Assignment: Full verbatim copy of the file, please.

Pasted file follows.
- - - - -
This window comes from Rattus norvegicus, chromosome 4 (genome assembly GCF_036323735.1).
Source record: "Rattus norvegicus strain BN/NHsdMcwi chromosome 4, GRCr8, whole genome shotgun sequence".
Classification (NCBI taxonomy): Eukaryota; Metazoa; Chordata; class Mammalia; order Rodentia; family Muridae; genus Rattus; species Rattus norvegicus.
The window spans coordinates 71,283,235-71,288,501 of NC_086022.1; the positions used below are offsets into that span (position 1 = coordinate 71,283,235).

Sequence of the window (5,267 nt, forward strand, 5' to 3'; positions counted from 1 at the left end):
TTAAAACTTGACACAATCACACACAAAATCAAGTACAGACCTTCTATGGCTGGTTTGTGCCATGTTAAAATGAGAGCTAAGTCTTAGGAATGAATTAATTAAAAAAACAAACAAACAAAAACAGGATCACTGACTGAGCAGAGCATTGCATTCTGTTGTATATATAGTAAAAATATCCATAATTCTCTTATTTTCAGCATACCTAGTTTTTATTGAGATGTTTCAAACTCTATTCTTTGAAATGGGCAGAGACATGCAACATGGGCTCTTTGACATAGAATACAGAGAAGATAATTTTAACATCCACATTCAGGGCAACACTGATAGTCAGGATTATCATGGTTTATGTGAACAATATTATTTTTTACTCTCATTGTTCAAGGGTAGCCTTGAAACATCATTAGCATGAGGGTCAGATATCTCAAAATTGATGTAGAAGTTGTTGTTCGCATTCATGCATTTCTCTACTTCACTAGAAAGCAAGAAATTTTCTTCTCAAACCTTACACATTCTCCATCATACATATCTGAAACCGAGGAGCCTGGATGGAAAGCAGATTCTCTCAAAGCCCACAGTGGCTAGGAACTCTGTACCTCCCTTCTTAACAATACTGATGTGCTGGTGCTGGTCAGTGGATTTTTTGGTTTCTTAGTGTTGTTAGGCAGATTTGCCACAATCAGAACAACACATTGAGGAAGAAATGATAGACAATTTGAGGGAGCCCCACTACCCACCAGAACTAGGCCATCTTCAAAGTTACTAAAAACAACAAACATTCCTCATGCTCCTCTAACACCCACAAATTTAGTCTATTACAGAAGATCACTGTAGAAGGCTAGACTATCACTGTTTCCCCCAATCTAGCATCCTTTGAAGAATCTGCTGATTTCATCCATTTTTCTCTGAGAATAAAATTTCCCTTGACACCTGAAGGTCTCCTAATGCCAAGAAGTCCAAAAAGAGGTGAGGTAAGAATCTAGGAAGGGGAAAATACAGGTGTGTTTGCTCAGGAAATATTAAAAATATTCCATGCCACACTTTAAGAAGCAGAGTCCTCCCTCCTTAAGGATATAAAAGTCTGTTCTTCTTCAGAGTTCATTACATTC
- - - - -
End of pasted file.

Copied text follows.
This window comes from Rattus norvegicus, chromosome 4 (genome assembly GCF_036323735.1).
Source record: "Rattus norvegicus strain BN/NHsdMcwi chromosome 4, GRCr8, whole genome shotgun sequence".
Classification (NCBI taxonomy): Eukaryota; Metazoa; Chordata; class Mammalia; order Rodentia; family Muridae; genus Rattus; species Rattus norvegicus.
The window spans coordinates 71,283,235-71,288,501 of NC_086022.1; the positions used below are offsets into that span (position 1 = coordinate 71,283,235).

Sequence of the window (5,267 nt, forward strand, 5' to 3'; positions counted from 1 at the left end):
TTAAAACTTGACACAATCACACACAAAATCAAGTACAGACCTTCTATGGCTGGTTTGTGCCATGTTAAAATGAGAGCTAAGTCTTAGGAATGAATTAATTAAAAAAACAAACAAACAAAAACAGGATCACTGACTGAGCAGAGCATTGCATTCTGTTGTATATATAGTAAAAATATCCATAATTCTCTTATTTTCAGCATACCTAGTTTTTATTGAGATGTTTCAAACTCTATTCTTTGAAATGGGCAGAGACATGCAACATGGGCTCTTTGACATAGAATACAGAGAAGATAATTTTAACATCCACATTCAGGGCAACACTGATAGTCAGGATTATCATGGTTTATGTGAACAATATTATTTTTTACTCTCATTGTTCAAGGGTAGCCTTGAAACATCATTAGCATGAGGGTCAGATATCTCAAAATTGATGTAGAAGTTGTTGTTCGCATTCATGCATTTCTCTACTTCACTAGAAAGCAAGAAATTTTCTTCTCAAACCTTACACATTCTCCATCATACATATCTGAAACCGAGGAGCCTGGATGGAAAGCAGATTCTCTCAAAGCCCACAGTGGCTAGGAACTCTGTACCTCCCTTCTTAACAATACTGATGTGCTGGTGCTGGTCAGTGGATTTTTTGGTTTCTTAGTGTTGTTAGGCAGATTTGCCACAATCAGAACAACACATTGAGGAAGAAATGATAGACAATTTGAGGGAGCCCCACTACCCACCAGAACTAGGCCATCTTCAAAGTTACTAAAAACAACAAACATTCCTCATGCTCCTCTAACACCCACAAATTTAGTCTATTACAGAAGATCACTGTAGAAGGCTAGACTATCACTGTTTCCCCCAATCTAGCATCCTTTGAAGAATCTGCTGATTTCATCCATTTTTCTCTGAGAATAAAATTTCCCTTGACACCTGAAGGTCTCCTAATGCCAAGAAGTCCAAAAAGAGGTGAGGTAAGAATCTAGGAAGGGGAAAATACAGGTGTGTTTGCTCAGGAAATATTAAAAATATTCCATGCCACACTTTAAGAAGCAGAGTCCTCCCTCCTTAAGGATATAAAAGTCTGTTCTTCTTCAGAGTTCATTACATTC